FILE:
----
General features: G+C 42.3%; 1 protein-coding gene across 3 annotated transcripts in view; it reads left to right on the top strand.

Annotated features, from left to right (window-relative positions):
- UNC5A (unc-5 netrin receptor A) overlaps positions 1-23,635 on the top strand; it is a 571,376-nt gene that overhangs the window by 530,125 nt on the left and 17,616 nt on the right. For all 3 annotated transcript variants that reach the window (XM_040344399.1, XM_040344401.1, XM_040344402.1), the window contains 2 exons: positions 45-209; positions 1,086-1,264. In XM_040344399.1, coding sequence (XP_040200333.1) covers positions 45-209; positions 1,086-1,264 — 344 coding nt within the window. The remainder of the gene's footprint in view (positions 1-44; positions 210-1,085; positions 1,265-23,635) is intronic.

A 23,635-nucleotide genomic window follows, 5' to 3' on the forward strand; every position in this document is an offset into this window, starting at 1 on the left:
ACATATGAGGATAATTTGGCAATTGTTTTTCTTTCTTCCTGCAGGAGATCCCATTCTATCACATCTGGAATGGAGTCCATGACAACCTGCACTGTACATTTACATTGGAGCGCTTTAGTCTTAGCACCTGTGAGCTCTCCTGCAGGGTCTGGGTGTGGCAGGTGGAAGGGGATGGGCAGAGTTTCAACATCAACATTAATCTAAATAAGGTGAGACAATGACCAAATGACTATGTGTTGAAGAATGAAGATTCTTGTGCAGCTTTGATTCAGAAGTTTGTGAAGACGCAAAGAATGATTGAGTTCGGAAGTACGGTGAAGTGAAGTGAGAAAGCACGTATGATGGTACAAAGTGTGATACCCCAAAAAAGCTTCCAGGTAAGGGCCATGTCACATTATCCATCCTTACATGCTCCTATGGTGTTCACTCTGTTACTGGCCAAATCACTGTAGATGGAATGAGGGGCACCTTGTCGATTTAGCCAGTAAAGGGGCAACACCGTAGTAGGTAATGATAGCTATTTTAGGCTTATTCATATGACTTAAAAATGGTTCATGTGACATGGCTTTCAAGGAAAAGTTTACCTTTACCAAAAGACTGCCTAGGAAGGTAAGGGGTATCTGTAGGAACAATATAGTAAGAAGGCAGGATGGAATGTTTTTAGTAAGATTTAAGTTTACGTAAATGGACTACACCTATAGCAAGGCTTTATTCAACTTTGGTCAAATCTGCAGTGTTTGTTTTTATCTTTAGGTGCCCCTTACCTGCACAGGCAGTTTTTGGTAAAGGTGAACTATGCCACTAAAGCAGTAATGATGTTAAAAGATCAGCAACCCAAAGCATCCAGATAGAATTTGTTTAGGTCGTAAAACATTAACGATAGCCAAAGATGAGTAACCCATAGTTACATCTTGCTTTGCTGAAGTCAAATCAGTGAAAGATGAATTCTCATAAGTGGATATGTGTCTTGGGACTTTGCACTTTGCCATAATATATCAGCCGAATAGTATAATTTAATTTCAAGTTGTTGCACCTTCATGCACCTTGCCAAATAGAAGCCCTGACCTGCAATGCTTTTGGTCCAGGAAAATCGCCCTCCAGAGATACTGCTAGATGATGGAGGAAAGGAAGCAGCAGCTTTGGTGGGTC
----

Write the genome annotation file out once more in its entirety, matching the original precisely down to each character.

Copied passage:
General features: G+C 42.3%; 1 protein-coding gene across 3 annotated transcripts in view; it reads left to right on the top strand.

Annotated features, from left to right (window-relative positions):
- UNC5A (unc-5 netrin receptor A) overlaps positions 1-23,635 on the top strand; it is a 571,376-nt gene that overhangs the window by 530,125 nt on the left and 17,616 nt on the right. For all 3 annotated transcript variants that reach the window (XM_040344399.1, XM_040344401.1, XM_040344402.1), the window contains 2 exons: positions 45-209; positions 1,086-1,264. In XM_040344399.1, coding sequence (XP_040200333.1) covers positions 45-209; positions 1,086-1,264 — 344 coding nt within the window. The remainder of the gene's footprint in view (positions 1-44; positions 210-1,085; positions 1,265-23,635) is intronic.

A 23,635-nucleotide genomic window follows, 5' to 3' on the forward strand; every position in this document is an offset into this window, starting at 1 on the left:
ACATATGAGGATAATTTGGCAATTGTTTTTCTTTCTTCCTGCAGGAGATCCCATTCTATCACATCTGGAATGGAGTCCATGACAACCTGCACTGTACATTTACATTGGAGCGCTTTAGTCTTAGCACCTGTGAGCTCTCCTGCAGGGTCTGGGTGTGGCAGGTGGAAGGGGATGGGCAGAGTTTCAACATCAACATTAATCTAAATAAGGTGAGACAATGACCAAATGACTATGTGTTGAAGAATGAAGATTCTTGTGCAGCTTTGATTCAGAAGTTTGTGAAGACGCAAAGAATGATTGAGTTCGGAAGTACGGTGAAGTGAAGTGAGAAAGCACGTATGATGGTACAAAGTGTGATACCCCAAAAAAGCTTCCAGGTAAGGGCCATGTCACATTATCCATCCTTACATGCTCCTATGGTGTTCACTCTGTTACTGGCCAAATCACTGTAGATGGAATGAGGGGCACCTTGTCGATTTAGCCAGTAAAGGGGCAACACCGTAGTAGGTAATGATAGCTATTTTAGGCTTATTCATATGACTTAAAAATGGTTCATGTGACATGGCTTTCAAGGAAAAGTTTACCTTTACCAAAAGACTGCCTAGGAAGGTAAGGGGTATCTGTAGGAACAATATAGTAAGAAGGCAGGATGGAATGTTTTTAGTAAGATTTAAGTTTACGTAAATGGACTACACCTATAGCAAGGCTTTATTCAACTTTGGTCAAATCTGCAGTGTTTGTTTTTATCTTTAGGTGCCCCTTACCTGCACAGGCAGTTTTTGGTAAAGGTGAACTATGCCACTAAAGCAGTAATGATGTTAAAAGATCAGCAACCCAAAGCATCCAGATAGAATTTGTTTAGGTCGTAAAACATTAACGATAGCCAAAGATGAGTAACCCATAGTTACATCTTGCTTTGCTGAAGTCAAATCAGTGAAAGATGAATTCTCATAAGTGGATATGTGTCTTGGGACTTTGCACTTTGCCATAATATATCAGCCGAATAGTATAATTTAATTTCAAGTTGTTGCACCTTCATGCACCTTGCCAAATAGAAGCCCTGACCTGCAATGCTTTTGGTCCAGGAAAATCGCCCTCCAGAGATACTGCTAGATGATGGAGGAAAGGAAGCAGCAGCTTTGGTGGGTC